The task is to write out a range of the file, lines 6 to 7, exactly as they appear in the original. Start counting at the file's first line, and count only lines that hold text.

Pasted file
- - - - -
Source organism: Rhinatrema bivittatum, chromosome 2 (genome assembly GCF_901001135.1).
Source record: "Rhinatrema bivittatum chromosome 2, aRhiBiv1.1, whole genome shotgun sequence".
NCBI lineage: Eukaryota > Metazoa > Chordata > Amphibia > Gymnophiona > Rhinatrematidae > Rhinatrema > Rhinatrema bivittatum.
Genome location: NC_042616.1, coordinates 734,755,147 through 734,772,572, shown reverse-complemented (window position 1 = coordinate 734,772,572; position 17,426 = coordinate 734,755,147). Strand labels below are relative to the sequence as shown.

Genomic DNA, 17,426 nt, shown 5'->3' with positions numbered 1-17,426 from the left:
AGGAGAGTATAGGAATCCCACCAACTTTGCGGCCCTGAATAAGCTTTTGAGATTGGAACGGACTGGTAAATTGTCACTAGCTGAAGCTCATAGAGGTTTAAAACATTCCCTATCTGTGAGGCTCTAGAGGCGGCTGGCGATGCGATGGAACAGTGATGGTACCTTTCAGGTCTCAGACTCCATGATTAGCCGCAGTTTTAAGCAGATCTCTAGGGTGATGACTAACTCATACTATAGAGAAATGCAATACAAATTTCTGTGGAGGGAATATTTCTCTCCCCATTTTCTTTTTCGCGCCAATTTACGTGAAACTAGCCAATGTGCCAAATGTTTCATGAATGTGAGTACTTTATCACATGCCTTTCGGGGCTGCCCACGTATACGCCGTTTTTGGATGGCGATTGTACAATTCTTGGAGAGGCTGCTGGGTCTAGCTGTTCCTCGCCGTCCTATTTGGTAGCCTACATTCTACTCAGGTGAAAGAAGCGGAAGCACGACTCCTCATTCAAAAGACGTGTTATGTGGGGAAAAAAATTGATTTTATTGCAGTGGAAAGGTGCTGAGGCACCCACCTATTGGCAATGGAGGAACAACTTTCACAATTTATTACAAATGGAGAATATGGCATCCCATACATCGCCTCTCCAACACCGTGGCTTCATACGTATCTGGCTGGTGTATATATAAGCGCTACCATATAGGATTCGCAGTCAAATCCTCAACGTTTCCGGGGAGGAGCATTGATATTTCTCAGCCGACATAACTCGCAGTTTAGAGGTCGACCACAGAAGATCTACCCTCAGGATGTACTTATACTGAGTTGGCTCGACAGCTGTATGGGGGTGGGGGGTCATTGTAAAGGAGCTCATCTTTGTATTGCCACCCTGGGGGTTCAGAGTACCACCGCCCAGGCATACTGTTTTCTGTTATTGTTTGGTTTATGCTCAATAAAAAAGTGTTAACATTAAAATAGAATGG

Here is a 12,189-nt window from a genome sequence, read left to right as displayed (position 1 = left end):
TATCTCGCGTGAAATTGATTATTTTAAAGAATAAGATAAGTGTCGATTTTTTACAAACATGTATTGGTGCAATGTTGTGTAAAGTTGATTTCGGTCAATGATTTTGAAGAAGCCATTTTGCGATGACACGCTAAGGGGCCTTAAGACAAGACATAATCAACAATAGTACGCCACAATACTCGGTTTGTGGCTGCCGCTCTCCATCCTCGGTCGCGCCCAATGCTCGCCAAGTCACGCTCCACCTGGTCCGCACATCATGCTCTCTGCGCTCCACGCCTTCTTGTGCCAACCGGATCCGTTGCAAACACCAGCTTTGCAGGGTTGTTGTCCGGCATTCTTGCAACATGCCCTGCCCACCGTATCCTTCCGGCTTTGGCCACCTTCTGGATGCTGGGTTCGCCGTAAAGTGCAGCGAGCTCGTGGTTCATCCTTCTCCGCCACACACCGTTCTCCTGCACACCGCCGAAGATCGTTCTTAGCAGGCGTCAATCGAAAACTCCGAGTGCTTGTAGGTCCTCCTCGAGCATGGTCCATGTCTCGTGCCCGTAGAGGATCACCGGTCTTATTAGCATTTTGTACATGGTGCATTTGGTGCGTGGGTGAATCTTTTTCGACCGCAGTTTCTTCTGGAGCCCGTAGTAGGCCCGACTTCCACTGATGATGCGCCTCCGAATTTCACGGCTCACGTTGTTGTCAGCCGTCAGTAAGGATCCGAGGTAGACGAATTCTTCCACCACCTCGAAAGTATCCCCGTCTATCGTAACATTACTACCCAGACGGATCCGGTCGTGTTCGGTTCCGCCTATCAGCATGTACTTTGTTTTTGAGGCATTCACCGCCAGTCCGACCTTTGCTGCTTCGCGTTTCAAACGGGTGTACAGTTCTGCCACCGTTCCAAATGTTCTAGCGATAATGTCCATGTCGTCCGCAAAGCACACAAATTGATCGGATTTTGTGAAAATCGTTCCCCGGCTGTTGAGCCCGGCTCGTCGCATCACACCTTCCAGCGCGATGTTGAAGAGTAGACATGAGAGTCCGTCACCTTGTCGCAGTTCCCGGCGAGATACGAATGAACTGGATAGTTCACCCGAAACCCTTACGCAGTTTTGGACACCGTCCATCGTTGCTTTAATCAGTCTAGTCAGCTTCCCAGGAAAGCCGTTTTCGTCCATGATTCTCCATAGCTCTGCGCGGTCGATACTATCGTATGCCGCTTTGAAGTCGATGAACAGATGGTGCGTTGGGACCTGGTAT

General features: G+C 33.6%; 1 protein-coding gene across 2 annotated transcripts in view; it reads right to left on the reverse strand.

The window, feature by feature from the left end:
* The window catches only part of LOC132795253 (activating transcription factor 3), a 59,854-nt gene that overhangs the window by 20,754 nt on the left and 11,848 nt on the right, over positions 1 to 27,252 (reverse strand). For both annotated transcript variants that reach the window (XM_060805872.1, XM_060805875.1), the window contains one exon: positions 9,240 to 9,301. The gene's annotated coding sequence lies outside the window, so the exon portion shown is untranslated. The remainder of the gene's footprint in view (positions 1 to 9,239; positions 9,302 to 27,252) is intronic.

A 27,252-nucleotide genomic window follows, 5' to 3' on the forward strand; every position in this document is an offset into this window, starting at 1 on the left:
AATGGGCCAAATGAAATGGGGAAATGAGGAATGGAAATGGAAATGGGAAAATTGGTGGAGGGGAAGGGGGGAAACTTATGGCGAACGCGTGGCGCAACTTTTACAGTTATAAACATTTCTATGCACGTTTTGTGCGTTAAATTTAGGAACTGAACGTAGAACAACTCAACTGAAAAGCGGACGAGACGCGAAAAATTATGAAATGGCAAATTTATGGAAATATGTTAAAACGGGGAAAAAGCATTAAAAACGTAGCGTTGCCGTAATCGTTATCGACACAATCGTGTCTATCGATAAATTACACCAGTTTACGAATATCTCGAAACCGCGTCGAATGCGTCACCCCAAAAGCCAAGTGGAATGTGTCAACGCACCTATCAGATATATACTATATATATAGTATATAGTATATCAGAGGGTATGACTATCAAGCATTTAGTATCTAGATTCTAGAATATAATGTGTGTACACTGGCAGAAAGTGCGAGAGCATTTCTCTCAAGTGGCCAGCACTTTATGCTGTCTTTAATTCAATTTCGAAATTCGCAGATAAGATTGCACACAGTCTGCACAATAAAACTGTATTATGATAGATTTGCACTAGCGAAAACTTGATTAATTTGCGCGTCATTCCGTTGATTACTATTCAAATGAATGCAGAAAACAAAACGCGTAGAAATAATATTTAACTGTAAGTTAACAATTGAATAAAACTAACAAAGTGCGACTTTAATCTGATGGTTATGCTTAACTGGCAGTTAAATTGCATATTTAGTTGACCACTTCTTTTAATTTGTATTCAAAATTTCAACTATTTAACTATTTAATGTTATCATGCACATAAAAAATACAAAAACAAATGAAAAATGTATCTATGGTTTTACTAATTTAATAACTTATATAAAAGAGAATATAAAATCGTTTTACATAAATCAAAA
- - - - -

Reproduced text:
AGGAGAGTATAGGAATCCCACCAACTTTGCGGCCCTGAATAAGCTTTTGAGATTGGAACGGACTGGTAAATTGTCACTAGCTGAAGCTCATAGAGGTTTAAAACATTCCCTATCTGTGAGGCTCTAGAGGCGGCTGGCGATGCGATGGAACAGTGATGGTACCTTTCAGGTCTCAGACTCCATGATTAGCCGCAGTTTTAAGCAGATCTCTAGGGTGATGACTAACTCATACTATAGAGAAATGCAATACAAATTTCTGTGGAGGGAATATTTCTCTCCCCATTTTCTTTTTCGCGCCAATTTACGTGAAACTAGCCAATGTGCCAAATGTTTCATGAATGTGAGTACTTTATCACATGCCTTTCGGGGCTGCCCACGTATACGCCGTTTTTGGATGGCGATTGTACAATTCTTGGAGAGGCTGCTGGGTCTAGCTGTTCCTCGCCGTCCTATTTGGTAGCCTACATTCTACTCAGGTGAAAGAAGCGGAAGCACGACTCCTCATTCAAAAGACGTGTTATGTGGGGAAAAAAATTGATTTTATTGCAGTGGAAAGGTGCTGAGGCACCCACCTATTGGCAATGGAGGAACAACTTTCACAATTTATTACAAATGGAGAATATGGCATCCCATACATCGCCTCTCCAACACCGTGGCTTCATACGTATCTGGCTGGTGTATATATAAGCGCTACCATATAGGATTCGCAGTCAAATCCTCAACGTTTCCGGGGAGGAGCATTGATATTTCTCAGCCGACATAACTCGCAGTTTAGAGGTCGACCACAGAAGATCTACCCTCAGGATGTACTTATACTGAGTTGGCTCGACAGCTGTATGGGGGTGGGGGGTCATTGTAAAGGAGCTCATCTTTGTATTGCCACCCTGGGGGTTCAGAGTACCACCGCCCAGGCATACTGTTTTCTGTTATTGTTTGGTTTATGCTCAATAAAAAAGTGTTAACATTAAAATAGAATGG

Here is a 12,189-nt window from a genome sequence, read left to right as displayed (position 1 = left end):